The core module contains basic reset and fix rules, based on Normalize.css v5.0.0, along with lots of custom typography rules. Most textual HTML5 elements are styled by this module, so you can start writing your pages immediately without worrying about font families, weights, sizes, line heights, paddings and the like.

All examples showcased refer to the mini-default flavor, some class names and styles might differ based on the flavor you're using.

Quick overview

Before applying any typography and styling rules, some resets need to be applied to make sure that different elements display consistently on all browsers. The core module utilizes the ruleset of Normalize.css v5.0.0 to apply those much needed resets and fixes. However, to keep the framework small, we removed some rules that only help with legacy browser support and also tweaked a lot of the rules around to use customizable variables so no duplicate rules are applied, taking up unnecessary space. The typography rules in core deal with a page's basics, like fonts and styling of headings and paragraphs, horizontal rules, colors, margins, padding etc.

Quick start

To use the core module, simply include the link to the flavor you are using and start writing your HTML page as usual. One suggestion we will make is to add the following line inside your HTML page's <head> to utilize the viewport meta tag:

<meta name="viewport" content="width=device-width, initial-scale=1">


For the basic typography rules we did the following, along with other things presented below:

  • We use a native font stack to figure out the best font for your device.
  • We set the colors to background: #f8f8f8; and color: #212121;.
  • We use a font-size of 16px for the root element.
  • We set line-height to 1.5.


  • Fluid typography is also included, but not enabled by default. If you want to try it out, check out the out the customization page.


Heading 1Subheading

Heading 2Subheading

Heading 3Subheading

Heading 4Subheading

Heading 5Subheading
Heading 6Subheading

All six of the HTML headings (<h1> - <h6>) are styled with simple rules, providing a clean base for your pages' headings. Apart from the headings themselves, complementary rules are provided for <small> elements inside headings, allowing you to define subheadings or explanatory text for those headings. These subheadings are stylized to display below the headings in smaller, lighter type.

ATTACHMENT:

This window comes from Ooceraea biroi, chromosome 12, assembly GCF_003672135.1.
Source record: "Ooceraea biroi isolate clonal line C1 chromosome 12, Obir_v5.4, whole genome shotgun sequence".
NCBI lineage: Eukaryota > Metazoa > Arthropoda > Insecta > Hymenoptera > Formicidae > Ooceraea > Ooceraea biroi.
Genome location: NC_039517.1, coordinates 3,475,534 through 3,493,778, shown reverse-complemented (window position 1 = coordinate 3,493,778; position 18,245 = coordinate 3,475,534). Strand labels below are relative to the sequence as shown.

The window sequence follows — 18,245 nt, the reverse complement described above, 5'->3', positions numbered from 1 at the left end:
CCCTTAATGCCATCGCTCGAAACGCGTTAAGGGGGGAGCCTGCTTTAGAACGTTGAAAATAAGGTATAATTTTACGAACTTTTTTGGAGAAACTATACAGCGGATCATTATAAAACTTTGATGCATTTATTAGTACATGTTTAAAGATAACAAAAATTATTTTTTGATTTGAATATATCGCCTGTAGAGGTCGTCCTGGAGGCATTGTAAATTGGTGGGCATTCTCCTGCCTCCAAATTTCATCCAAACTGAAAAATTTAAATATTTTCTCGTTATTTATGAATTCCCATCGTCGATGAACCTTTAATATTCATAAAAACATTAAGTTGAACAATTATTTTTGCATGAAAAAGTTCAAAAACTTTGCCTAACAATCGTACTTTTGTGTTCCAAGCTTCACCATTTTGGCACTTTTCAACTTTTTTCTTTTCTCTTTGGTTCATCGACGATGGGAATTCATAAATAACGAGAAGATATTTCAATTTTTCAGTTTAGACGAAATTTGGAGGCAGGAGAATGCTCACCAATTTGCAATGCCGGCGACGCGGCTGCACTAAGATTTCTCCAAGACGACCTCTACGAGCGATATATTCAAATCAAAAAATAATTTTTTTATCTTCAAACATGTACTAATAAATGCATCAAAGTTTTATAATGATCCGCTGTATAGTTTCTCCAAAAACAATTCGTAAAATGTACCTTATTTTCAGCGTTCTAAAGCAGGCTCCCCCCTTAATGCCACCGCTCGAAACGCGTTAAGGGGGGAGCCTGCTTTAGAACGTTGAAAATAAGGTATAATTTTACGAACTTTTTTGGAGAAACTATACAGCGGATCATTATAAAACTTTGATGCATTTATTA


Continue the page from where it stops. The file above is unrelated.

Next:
Sample code

<h1>Heading 1<small>Subheading</small></h1>
<h2>Heading 2<small>Subheading</small></h2>
<h3>Heading 3<small>Subheading</small></h3>
<h4>Heading 4<small>Subheading</small></h4>
<h5>Heading 5<small>Subheading</small></h5>
<h6>Heading 6<small>Subheading</small></h6>

Common textual elements

This is a paragraph with some sample text. Did you know mini.css v2 is codenamed Fermion? No? Well, now you do! Oh, by the way, that was some Bold text and here is some text in Italics. Maybe you want to know what our inline elements look like. For example a link to the Github repository of mini.css looks like that! Neat, right? Maybe you want to see some inline code or some sample input. Oh, also small text is cool, along with its siblings: the subscripthi! and the superscripthello!. Finally, check out the horizontal rule, preformatted code block and quotation below.

function sum(num1, num2) {
    var num3 = num1 + num2;
    console.log('Result: ' + num3);
This is some quoted text from elsewhere.

The most common HTML5 elements must be things like <p>aragraphs, bold (<strong>) & italics (<em>) text, links (<a>), horizontal rules (<hr>) and <small> text. These, along with a few others, are styled by default using clean, modern design to make your pages look cool and stand out from the rest of the internet.

Sample code

<p>This is a paragraph with some <strong>bold text</strong> and some <em>italics text</em>.</p>
<a href="#">This is a link.</a>
<small>This is some small text.</small>
<code>Inline code</code>
<kbd>Keyboard Input</kbd>
<pre>This is some preformatted text.</pre>
<blockquote cite="www.quotation.source">
  This is some quoted text from another website or person.


  • Apple
  • Orange
  • Strawberry

  1. Wake up
  2. Eat breakfast
  3. Go to work

Lists are also very commonly used in websites and apps. We tweaked a few margins and paddings to save some space and make them align properly with the rest of the common HTML elements that we use, but both unordered lists (<ul>) and ordered lists (<ol>) are minimally pre-styled to make things a little bit easier for you.

Sample code


  <li>Wake up</li>
  <li>Eat breakfast</li>
  <li>Go to work</li>

Image responsiveness & captions

Image caption

Image elements (<img>) are responsive by default, without the need for any special classes or anything else. We made sure they will scale down as necessary to display properly on smaller devices, while keeping their original aspect ratio, but they will never scale up above their original size.

On a side note, if you want to add captions to images, you can use a <figcaption> element, while wrapping both the image and it inside a <figure>.

Sample code

  <img src="...">
  <figcaption>Image caption</figcaption>

If you want to learn more about mini.css's modules, go back to the modules page and choose another module to see its documentation.